Double Member County

Published in The History of Parliament: the House of Commons 1754-1790, ed. L. Namier, J. Brooke., 1964
Available from Boydell and Brewer

Background Information

Number of voters:

about 2,000


25 Apr. 1754Sir George Dalston 
 John Dalston 
14 June 1759Robert Lowther vice John Dalston, deceased51
 Henry Fletcher 113
 Sir Philip Musgrave9
16 Apr. 1761Sir James Lowther1169
 John Upton1005
 Edward Wilson979
3 Mar. 1763Robert Lowther vice Sir James Lowther, vacated his seat 
5 Jan. 1764John Robinson vice Robert Lowther, vacated his seat 
7 Apr. 1768John Robinson1126
 Thomas Fenwick981
 John Upton900
13 Oct. 1774Sir James Lowther1102
 Sir Michael le Fleming1063
 Thomas Fenwick853
7 Dec. 1775James Lowther vice Sir James Lowther, chose to sit for Cumberland 
5 Oct. 1780Sir Michael le Fleming 
 James Lowther 
15 Apr. 1784Sir Michael le Fleming 
 James Lowther 

Main Article

Oldfield wrote about Westmorland in 1792:

This small county is as much under the command of an individual as the most rotten borough in the kingdom. The great estates which the Earl of Lonsdale possesses are sufficient to procure a passive obedience to the dictatorial authority of his Lordship.

Electorally Westmorland was one of the smallest counties in England, and approached nearer than any other to being controlled by one man. Sir James Lowther’s interest in Westmorland was even greater than in Cumberland (in 1767 he claimed that he could control directly the votes of 800 freeholders), and there was no one prepared to act as the centre of resistance against him. Lord Thanet, hereditary sheriff of Westmorland, was the only landowner qualified to play such a part; but Thanet was more concerned with maintaining his interest at Appleby, and usually only intervened in the county to protect himself in the borough. Lord Suffolk and the Wilsons of Dallam Tower also carried weight; but neither could challenge Lowther.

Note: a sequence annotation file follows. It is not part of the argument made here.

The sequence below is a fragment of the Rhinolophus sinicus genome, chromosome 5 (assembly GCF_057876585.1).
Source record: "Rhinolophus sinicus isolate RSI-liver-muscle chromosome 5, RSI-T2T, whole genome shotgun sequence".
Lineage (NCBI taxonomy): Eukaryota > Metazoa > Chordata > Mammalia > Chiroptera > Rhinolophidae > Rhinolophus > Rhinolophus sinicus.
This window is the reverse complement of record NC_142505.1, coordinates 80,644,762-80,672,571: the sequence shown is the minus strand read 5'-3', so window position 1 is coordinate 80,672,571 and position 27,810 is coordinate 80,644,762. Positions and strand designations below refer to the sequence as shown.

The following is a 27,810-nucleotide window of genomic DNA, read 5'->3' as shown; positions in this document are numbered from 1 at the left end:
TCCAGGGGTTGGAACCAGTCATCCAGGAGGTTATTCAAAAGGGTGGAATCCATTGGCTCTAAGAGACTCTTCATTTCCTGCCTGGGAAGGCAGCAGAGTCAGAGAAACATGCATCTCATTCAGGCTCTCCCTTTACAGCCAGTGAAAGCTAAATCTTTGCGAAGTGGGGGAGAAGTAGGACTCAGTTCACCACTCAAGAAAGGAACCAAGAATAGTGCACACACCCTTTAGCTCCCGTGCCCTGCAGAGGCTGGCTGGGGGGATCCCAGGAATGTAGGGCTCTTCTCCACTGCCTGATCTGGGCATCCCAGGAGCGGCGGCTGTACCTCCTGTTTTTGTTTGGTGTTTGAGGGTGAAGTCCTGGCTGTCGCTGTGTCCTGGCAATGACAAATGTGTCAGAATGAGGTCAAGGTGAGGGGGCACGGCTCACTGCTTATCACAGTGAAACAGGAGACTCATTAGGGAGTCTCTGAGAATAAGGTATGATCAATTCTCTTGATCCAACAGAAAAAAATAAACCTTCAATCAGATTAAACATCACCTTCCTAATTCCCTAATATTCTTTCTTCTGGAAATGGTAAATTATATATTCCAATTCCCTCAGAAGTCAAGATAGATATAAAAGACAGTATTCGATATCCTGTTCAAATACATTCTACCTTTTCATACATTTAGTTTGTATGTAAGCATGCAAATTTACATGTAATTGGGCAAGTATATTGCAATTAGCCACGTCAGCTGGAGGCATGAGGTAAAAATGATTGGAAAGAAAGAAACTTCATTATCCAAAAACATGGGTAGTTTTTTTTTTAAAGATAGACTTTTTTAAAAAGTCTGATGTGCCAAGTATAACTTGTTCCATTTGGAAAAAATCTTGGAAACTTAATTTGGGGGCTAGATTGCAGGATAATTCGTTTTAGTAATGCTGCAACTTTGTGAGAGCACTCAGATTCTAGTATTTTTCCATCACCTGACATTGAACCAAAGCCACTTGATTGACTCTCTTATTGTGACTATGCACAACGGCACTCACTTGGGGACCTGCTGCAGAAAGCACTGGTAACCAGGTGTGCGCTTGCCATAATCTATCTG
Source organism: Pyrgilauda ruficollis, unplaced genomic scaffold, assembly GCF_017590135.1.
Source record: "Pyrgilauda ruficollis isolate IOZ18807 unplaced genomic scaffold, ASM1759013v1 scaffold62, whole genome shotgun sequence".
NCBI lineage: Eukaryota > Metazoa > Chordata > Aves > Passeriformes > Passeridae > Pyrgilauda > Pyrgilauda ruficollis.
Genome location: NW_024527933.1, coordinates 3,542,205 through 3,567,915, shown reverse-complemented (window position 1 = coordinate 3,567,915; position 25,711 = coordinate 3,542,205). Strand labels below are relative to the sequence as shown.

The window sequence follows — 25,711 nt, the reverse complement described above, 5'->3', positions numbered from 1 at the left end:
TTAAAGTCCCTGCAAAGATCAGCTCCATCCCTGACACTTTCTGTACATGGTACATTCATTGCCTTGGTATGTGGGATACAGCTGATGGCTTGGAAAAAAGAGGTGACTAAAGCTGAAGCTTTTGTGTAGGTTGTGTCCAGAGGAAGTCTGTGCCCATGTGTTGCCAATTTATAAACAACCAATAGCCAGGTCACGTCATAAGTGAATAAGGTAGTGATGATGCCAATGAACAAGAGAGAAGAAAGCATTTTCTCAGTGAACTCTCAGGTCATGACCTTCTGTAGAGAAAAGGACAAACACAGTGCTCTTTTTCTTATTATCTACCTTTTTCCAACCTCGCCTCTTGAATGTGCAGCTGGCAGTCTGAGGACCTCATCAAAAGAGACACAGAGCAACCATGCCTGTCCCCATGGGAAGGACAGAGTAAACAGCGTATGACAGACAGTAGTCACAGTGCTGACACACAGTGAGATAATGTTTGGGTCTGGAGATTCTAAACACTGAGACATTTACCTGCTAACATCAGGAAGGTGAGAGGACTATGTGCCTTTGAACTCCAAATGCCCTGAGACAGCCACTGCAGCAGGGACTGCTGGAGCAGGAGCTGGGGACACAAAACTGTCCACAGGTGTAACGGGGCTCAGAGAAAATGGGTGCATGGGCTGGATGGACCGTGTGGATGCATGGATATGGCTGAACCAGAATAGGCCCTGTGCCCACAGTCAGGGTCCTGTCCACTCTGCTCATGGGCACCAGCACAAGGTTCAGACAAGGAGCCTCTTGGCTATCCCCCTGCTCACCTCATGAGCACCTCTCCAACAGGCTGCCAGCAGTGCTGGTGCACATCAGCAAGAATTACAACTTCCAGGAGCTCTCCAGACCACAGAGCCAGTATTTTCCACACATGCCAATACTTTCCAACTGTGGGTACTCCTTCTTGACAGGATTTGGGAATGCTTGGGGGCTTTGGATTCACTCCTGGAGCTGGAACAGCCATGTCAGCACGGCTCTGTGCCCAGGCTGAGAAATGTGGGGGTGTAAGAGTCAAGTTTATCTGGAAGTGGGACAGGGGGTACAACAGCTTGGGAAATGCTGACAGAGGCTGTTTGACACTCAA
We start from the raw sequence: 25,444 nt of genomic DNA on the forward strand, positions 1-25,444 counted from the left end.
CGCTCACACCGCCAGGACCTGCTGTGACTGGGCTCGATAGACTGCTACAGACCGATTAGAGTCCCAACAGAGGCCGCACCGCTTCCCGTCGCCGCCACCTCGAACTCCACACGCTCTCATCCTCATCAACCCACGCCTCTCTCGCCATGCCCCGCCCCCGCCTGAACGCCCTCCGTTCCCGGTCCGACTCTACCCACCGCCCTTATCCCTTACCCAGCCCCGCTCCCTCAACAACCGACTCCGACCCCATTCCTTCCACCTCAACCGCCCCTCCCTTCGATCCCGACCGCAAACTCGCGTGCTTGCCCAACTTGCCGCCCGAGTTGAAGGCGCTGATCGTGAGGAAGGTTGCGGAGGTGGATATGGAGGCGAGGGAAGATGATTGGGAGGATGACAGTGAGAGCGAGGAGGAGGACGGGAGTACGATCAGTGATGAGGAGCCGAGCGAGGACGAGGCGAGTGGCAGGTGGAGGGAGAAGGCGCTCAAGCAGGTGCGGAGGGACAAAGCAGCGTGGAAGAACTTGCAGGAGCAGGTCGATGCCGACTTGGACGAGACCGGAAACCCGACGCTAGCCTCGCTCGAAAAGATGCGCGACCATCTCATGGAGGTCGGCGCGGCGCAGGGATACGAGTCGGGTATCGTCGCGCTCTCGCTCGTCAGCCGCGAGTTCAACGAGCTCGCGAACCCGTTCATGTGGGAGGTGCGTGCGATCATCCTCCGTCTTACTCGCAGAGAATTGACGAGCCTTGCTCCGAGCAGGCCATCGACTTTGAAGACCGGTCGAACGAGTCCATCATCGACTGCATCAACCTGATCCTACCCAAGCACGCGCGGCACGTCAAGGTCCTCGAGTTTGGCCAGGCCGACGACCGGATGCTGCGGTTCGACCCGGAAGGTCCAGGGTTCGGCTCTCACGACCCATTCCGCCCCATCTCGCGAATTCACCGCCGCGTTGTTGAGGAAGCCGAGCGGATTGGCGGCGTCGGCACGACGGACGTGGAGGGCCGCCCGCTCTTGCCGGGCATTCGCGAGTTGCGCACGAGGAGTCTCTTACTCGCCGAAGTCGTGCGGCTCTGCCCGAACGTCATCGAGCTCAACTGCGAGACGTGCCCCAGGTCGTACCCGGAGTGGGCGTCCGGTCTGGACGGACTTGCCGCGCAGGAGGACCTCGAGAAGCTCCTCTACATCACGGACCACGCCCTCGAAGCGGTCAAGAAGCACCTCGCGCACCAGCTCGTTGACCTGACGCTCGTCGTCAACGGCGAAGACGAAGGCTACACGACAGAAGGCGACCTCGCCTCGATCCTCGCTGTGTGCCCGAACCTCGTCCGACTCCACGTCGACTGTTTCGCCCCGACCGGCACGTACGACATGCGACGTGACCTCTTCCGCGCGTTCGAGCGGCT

Westmorland did not succumb to Lowther without a struggle. At the general election of 1754 one Member recommended by Lowther and one by Thanet were returned, but Lowther was determined at the first opportunity to secure the second seat. His chance came in 1759 when John Dalston, Thanet’s friend, died; and Lowther put forward his younger brother Robert, who was under age and absent on the grand tour. At that time relations between Lowther and Thanet were bad, and Thanet tried to find a candidate for Westmorland. Failing, he put up two men of straw who were to poll only a handful of votes, but who could petition against Robert Lowther. No petition, however, was put forward.